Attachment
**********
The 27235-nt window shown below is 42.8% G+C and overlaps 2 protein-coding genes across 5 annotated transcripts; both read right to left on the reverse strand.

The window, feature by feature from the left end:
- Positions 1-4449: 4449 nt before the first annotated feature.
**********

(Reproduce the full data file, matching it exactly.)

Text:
The 27235-nt window shown below is 42.8% G+C and overlaps 2 protein-coding genes across 5 annotated transcripts; both read right to left on the reverse strand.

The window, feature by feature from the left end:
- Positions 1-4449: 4449 nt before the first annotated feature.